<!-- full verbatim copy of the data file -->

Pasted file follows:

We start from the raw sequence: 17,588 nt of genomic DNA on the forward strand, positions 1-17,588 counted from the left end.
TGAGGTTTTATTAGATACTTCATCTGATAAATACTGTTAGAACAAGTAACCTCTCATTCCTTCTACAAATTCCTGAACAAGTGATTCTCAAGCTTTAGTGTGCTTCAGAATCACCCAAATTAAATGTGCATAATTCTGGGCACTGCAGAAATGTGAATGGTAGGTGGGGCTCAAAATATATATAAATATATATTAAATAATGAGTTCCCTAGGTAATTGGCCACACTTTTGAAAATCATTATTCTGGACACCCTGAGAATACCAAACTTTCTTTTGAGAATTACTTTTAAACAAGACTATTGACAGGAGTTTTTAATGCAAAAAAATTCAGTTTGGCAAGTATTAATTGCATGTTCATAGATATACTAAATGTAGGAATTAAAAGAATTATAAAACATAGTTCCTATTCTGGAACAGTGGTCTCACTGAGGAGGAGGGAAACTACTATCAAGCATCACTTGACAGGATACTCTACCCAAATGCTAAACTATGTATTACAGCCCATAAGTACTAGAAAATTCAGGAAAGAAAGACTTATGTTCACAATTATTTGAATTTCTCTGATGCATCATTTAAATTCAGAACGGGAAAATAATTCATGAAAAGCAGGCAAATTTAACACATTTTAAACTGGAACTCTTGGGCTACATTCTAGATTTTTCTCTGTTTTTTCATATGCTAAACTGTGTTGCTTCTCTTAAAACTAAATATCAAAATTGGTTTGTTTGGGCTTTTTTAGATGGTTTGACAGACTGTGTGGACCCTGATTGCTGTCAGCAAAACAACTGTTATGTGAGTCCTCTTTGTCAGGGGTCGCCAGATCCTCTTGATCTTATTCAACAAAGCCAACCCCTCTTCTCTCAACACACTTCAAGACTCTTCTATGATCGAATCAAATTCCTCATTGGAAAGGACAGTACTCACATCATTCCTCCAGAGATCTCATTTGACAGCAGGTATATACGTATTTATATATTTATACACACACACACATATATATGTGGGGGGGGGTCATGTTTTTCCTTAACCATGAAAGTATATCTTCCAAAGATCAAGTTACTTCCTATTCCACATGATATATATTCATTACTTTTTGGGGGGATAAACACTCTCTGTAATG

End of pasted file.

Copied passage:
We start from the raw sequence: 17,588 nt of genomic DNA on the forward strand, positions 1-17,588 counted from the left end.
TGAGGTTTTATTAGATACTTCATCTGATAAATACTGTTAGAACAAGTAACCTCTCATTCCTTCTACAAATTCCTGAACAAGTGATTCTCAAGCTTTAGTGTGCTTCAGAATCACCCAAATTAAATGTGCATAATTCTGGGCACTGCAGAAATGTGAATGGTAGGTGGGGCTCAAAATATATATAAATATATATTAAATAATGAGTTCCCTAGGTAATTGGCCACACTTTTGAAAATCATTATTCTGGACACCCTGAGAATACCAAACTTTCTTTTGAGAATTACTTTTAAACAAGACTATTGACAGGAGTTTTTAATGCAAAAAAATTCAGTTTGGCAAGTATTAATTGCATGTTCATAGATATACTAAATGTAGGAATTAAAAGAATTATAAAACATAGTTCCTATTCTGGAACAGTGGTCTCACTGAGGAGGAGGGAAACTACTATCAAGCATCACTTGACAGGATACTCTACCCAAATGCTAAACTATGTATTACAGCCCATAAGTACTAGAAAATTCAGGAAAGAAAGACTTATGTTCACAATTATTTGAATTTCTCTGATGCATCATTTAAATTCAGAACGGGAAAATAATTCATGAAAAGCAGGCAAATTTAACACATTTTAAACTGGAACTCTTGGGCTACATTCTAGATTTTTCTCTGTTTTTTCATATGCTAAACTGTGTTGCTTCTCTTAAAACTAAATATCAAAATTGGTTTGTTTGGGCTTTTTTAGATGGTTTGACAGACTGTGTGGACCCTGATTGCTGTCAGCAAAACAACTGTTATGTGAGTCCTCTTTGTCAGGGGTCGCCAGATCCTCTTGATCTTATTCAACAAAGCCAACCCCTCTTCTCTCAACACACTTCAAGACTCTTCTATGATCGAATCAAATTCCTCATTGGAAAGGACAGTACTCACATCATTCCTCCAGAGATCTCATTTGACAGCAGGTATATACGTATTTATATATTTATACACACACACACATATATATGTGGGGGGGGGTCATGTTTTTCCTTAACCATGAAAGTATATCTTCCAAAGATCAAGTTACTTCCTATTCCACATGATATATATTCATTACTTTTTGGGGGGATAAACACTCTCTGTAATG